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Population Aging and the Direction of Technical Change

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  • Andreas Irmen

Abstract

An analytical framework is developed to study the repercussions between endogenous capital- and labor-saving technical change and population aging. Following an intuition often attributed to Hicks (1932), I ask whether and how population aging affects the relative scarcity of factors of production, relative factor prices, and the direction of induced technical change. Aging is equivalent to an increase in the old-age dependency ratio of an OLG-economy with two-period lived individuals. In this framework aging increases the relative scarcity of labor with respect to capital. Therefore, there will be more labor- and less capital-saving technical change. Unless there are contemporaneous knowledge spillovers across innovating firms technical change induced by a small increase in the old-age dependency ratio has no first-order effect on current GDP. The presence of capital-saving technical change is shown to imply that the economy's steady-state growth rate is independent of its age structure.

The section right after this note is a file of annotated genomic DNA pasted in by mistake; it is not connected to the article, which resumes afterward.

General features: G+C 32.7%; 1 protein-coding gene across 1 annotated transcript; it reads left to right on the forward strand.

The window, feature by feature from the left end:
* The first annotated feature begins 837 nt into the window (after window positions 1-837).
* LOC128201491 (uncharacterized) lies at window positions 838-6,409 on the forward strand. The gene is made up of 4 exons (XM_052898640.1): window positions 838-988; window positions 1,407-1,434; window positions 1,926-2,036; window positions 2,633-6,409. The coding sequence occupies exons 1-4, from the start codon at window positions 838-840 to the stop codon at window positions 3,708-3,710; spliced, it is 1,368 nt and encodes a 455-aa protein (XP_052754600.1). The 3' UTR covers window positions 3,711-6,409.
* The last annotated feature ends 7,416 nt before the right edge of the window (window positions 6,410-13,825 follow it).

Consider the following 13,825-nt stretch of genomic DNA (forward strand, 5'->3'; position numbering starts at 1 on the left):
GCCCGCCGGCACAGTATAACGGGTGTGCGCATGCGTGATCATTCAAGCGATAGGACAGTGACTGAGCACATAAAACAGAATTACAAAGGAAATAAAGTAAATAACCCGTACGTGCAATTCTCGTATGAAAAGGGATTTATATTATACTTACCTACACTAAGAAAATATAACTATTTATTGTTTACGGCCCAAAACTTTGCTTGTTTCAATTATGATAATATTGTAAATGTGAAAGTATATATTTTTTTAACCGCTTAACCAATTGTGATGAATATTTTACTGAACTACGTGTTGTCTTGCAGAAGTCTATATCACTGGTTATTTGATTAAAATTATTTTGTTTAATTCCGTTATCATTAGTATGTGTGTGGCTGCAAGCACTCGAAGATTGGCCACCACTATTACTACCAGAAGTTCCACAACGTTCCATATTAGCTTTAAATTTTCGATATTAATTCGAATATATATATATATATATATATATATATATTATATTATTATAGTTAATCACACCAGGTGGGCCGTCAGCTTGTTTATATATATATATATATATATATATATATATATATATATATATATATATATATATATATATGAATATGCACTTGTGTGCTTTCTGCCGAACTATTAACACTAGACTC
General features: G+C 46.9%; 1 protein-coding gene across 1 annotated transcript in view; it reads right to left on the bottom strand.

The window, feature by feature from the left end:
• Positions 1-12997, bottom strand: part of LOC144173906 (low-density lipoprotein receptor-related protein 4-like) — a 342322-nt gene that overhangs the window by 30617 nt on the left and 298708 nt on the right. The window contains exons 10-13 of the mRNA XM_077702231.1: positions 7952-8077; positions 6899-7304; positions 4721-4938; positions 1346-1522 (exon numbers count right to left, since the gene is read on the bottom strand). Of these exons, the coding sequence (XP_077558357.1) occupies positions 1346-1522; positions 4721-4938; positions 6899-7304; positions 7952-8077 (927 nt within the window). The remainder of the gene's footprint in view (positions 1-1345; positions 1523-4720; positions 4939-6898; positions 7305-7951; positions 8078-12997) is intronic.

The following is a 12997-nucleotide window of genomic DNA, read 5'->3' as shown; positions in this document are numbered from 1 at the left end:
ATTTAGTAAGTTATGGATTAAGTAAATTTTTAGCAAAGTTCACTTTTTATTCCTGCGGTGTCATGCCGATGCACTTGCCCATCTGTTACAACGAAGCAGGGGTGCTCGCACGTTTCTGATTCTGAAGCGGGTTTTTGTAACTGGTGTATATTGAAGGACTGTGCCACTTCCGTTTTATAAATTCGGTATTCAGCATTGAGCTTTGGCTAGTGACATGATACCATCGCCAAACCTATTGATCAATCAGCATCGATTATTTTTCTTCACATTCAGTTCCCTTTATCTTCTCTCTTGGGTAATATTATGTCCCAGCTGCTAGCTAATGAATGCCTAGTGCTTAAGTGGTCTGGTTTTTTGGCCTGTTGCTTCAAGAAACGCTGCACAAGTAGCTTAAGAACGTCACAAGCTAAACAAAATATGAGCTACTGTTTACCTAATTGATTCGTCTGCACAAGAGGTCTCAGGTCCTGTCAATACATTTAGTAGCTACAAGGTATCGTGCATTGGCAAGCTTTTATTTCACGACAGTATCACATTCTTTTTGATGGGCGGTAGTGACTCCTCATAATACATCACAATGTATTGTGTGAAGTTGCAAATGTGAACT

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Paper provided by CESifo Group Munich in its series CESifo Working Paper Series with number 2888.

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Date of creation: 2009
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Handle: RePEc:ces:ceswps:_2888

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Keywords: demographic transition; capital accumulation; direction of technical change;

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Cited by:
  1. Stijepic, Denis & Wagner, Helmut, 2009. "Population-ageing, structural change and productivity growth," MPRA Paper 37005, University Library of Munich, Germany, revised 29 Feb 2012.
  2. Narciso, Alexandre, 2010. "The impact of population ageing on international capital flows," MPRA Paper 26457, University Library of Munich, Germany.
  3. Attar, M. Aykut, 2013. "Growth and Demography in Turkey: Economic History vs. Pro-Natalist Rhetoric," MPRA Paper 47275, University Library of Munich, Germany.

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